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Unleash Our Jobs Potential

Imagine if three remarkable Massachusetts innovations created the potential to significantly boost the state economy over the next four years:

• Two undergraduates devise an algorithm that generates a worldwide market for high-value software available over the Internet, much like the invention of Facebook did.

• Taking a cue from his daughter's toy, a chemist develops a high-tensile strength micro-fiber with a "twisty-fuzzy" surface capable of holding and reinforcing dissimilar materials in totally new ways. It leads to a revolution in medical, packaging, and structural materials.

• A biologist inkjets and laminates onto an improved plastic wrap a complex soup consisting of new cells cultured from her skin, generic growth hormones, and off-the-shelf biologics, then grafts the results directly onto her forearm, thereby generating a groundbreaking treatment for major burn wounds.

Today, investors in these three breakthroughs would insist that the innovators move the new businesses that grow out of their ideas to another state. Governor-elect Charlie Baker's challenge is to work with the Legislature to make it easier for entrepreneurs to succeed right here in Massachusetts.

The commonwealth Mr. Baker is about to lead has the ingredients necessary for exploding job growth. A Northeastern University study and state and federal labor statistics reveal a huge labor surplus; and our workforce is the most innovative, flexible, hardworking and educated in the world.

But a thin tissue of little-known rules, laws and taxes that forbid project-based problem solving, and suppress hiring, start-ups and self-employment in many fields creates a barrier between these ready resources and innovators like the under-grads, the chemist and the biologist.

The governor-elect's top job-growth priorities should be to take six steps that would yield nearly 400,000 new jobs:

• Reviving self-employment in service occupations by relaxing the commonwealth's harsh independent contractor law to allow individuals to be self-employed doing project work under contract to firms anywhere, in any field, would create more than 300,000 jobs and job openings over four years.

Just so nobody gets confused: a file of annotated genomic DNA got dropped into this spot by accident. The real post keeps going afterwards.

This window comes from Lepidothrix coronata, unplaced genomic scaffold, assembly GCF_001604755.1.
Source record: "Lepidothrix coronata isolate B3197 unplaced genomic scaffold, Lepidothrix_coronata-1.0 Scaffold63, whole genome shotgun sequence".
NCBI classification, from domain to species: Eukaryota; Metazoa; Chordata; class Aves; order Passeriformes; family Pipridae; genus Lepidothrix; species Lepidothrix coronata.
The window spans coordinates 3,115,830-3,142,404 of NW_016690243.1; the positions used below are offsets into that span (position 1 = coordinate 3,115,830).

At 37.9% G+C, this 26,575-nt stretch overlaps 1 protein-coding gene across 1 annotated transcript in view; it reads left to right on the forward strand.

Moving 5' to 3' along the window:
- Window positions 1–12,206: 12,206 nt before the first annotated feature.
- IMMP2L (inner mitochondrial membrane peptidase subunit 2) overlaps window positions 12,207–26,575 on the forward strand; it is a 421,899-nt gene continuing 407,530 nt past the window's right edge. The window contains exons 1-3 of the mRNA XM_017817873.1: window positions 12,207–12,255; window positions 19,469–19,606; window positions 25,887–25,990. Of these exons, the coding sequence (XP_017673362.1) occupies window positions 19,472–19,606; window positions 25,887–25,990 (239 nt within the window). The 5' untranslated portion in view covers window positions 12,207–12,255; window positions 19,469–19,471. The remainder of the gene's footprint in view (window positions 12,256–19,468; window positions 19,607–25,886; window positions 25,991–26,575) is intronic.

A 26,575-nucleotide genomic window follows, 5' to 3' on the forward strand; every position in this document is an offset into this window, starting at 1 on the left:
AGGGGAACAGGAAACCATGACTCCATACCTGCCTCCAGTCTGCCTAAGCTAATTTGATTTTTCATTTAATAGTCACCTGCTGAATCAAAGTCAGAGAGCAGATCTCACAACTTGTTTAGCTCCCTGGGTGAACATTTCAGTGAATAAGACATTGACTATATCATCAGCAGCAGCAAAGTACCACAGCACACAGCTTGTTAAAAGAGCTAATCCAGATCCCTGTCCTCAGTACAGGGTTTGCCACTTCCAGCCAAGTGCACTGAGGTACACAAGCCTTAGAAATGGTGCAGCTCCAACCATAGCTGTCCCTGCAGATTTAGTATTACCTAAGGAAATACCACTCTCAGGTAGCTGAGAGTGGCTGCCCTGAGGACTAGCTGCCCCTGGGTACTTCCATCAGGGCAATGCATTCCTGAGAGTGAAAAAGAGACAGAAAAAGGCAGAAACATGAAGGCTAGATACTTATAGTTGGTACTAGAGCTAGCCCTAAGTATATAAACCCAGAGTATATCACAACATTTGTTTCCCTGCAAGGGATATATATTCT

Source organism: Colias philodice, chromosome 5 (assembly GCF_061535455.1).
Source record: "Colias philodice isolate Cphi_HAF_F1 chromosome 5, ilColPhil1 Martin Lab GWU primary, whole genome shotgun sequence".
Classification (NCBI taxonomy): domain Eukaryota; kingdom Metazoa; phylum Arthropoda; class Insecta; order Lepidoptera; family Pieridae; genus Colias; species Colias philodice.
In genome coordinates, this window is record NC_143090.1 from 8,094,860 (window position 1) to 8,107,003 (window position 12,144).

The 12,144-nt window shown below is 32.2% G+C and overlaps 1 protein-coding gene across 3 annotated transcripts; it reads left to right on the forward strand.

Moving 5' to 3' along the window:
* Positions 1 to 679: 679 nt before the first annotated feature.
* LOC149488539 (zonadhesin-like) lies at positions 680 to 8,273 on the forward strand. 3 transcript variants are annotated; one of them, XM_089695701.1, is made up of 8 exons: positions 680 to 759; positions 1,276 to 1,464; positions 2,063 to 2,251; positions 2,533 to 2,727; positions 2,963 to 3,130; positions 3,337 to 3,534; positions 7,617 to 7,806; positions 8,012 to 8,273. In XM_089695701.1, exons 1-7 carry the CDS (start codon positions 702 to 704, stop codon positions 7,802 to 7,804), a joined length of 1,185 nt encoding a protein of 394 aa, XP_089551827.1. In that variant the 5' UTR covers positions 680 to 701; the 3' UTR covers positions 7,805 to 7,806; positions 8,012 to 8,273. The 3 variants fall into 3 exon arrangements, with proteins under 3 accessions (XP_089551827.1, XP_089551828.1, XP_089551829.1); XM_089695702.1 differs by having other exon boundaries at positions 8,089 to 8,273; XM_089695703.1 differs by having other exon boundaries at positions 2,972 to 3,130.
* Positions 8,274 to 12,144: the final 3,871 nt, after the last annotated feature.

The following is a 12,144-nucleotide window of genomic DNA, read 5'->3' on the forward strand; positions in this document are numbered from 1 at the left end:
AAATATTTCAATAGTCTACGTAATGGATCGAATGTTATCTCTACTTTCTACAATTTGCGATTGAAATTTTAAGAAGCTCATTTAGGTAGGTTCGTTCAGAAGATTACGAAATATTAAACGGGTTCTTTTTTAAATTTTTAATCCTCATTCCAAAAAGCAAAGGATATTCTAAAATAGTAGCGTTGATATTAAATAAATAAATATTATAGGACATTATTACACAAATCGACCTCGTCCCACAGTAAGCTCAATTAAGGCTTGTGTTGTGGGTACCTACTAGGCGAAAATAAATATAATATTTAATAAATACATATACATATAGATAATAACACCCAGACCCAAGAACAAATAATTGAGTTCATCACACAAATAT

• Removing Massachusetts from the list of just nine states that levy an inventory tax and eliminating the minimum corporate excise and net-worth corporate tax would open up middle-class employment in manufacturing, distribution, and retailing and create 56,400 new jobs.

• Relaxing site restrictions that often prevent new restaurants from opening in areas without municipal wastewater facilities would create 38,000 new jobs.

• Allowing 90-day permitting for real estate development and doubling the height restriction currently imposed by zoning so buildings can be built to serve a growing economy.

• Asking the commonwealth's congressional delegation to vote to abolish the Affordable Care Act's medical device tax, which has suppressed hiring in an industry that had been growing rapidly in Massachusetts.

• Streamlining employer compliance with state regulations and filings by moving to single-point-of-contact filing requirements for taxes, fees, reporting and compliance. This would reduce the so-called "time tax" on entrepreneurs and corporations and allow them to devote more resources to growth and job creation.

Enacting these changes won't be easy. But the sooner they're done, the sooner we can generate jobs from which all Massachusetts voters would benefit and the sooner the undergrads, the chemist, the biologist and tens of thousands of other Massachusetts innovators like them could hire, grow, pay taxes and, most importantly, thrive right here in Massachusetts.

Mike Hruby is president of New Jobs for Massachusetts, a public policy advocate for rapid growth in private sector employment in Massachusetts.


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